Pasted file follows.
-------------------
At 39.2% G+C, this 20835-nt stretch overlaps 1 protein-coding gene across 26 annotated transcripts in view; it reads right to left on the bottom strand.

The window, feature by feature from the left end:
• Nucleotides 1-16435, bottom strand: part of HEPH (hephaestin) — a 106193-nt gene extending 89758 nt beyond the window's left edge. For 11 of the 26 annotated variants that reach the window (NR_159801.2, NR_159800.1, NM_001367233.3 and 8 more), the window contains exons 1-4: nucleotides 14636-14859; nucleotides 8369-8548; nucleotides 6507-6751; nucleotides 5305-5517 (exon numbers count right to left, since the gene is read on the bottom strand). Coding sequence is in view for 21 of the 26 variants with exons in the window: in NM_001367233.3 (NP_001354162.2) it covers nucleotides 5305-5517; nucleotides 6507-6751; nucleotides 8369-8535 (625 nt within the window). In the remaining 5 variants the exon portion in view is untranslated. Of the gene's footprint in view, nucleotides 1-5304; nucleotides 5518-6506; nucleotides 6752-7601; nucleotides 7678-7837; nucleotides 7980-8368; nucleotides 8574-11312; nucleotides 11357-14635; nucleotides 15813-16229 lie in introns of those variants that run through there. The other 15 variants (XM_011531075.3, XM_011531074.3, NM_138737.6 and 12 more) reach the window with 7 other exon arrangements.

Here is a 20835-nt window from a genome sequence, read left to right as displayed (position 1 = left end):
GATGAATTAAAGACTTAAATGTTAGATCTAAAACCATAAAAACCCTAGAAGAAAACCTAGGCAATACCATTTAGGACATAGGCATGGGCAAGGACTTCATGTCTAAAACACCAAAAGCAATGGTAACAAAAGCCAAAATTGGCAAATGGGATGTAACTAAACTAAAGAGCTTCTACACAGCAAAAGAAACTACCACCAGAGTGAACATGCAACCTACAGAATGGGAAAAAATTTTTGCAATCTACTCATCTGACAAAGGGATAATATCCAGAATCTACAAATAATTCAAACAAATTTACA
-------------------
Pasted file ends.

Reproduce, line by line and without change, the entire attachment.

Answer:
At 39.2% G+C, this 20835-nt stretch overlaps 1 protein-coding gene across 26 annotated transcripts in view; it reads right to left on the bottom strand.

The window, feature by feature from the left end:
• Nucleotides 1-16435, bottom strand: part of HEPH (hephaestin) — a 106193-nt gene extending 89758 nt beyond the window's left edge. For 11 of the 26 annotated variants that reach the window (NR_159801.2, NR_159800.1, NM_001367233.3 and 8 more), the window contains exons 1-4: nucleotides 14636-14859; nucleotides 8369-8548; nucleotides 6507-6751; nucleotides 5305-5517 (exon numbers count right to left, since the gene is read on the bottom strand). Coding sequence is in view for 21 of the 26 variants with exons in the window: in NM_001367233.3 (NP_001354162.2) it covers nucleotides 5305-5517; nucleotides 6507-6751; nucleotides 8369-8535 (625 nt within the window). In the remaining 5 variants the exon portion in view is untranslated. Of the gene's footprint in view, nucleotides 1-5304; nucleotides 5518-6506; nucleotides 6752-7601; nucleotides 7678-7837; nucleotides 7980-8368; nucleotides 8574-11312; nucleotides 11357-14635; nucleotides 15813-16229 lie in introns of those variants that run through there. The other 15 variants (XM_011531075.3, XM_011531074.3, NM_138737.6 and 12 more) reach the window with 7 other exon arrangements.

Here is a 20835-nt window from a genome sequence, read left to right as displayed (position 1 = left end):
GATGAATTAAAGACTTAAATGTTAGATCTAAAACCATAAAAACCCTAGAAGAAAACCTAGGCAATACCATTTAGGACATAGGCATGGGCAAGGACTTCATGTCTAAAACACCAAAAGCAATGGTAACAAAAGCCAAAATTGGCAAATGGGATGTAACTAAACTAAAGAGCTTCTACACAGCAAAAGAAACTACCACCAGAGTGAACATGCAACCTACAGAATGGGAAAAAATTTTTGCAATCTACTCATCTGACAAAGGGATAATATCCAGAATCTACAAATAATTCAAACAAATTTACA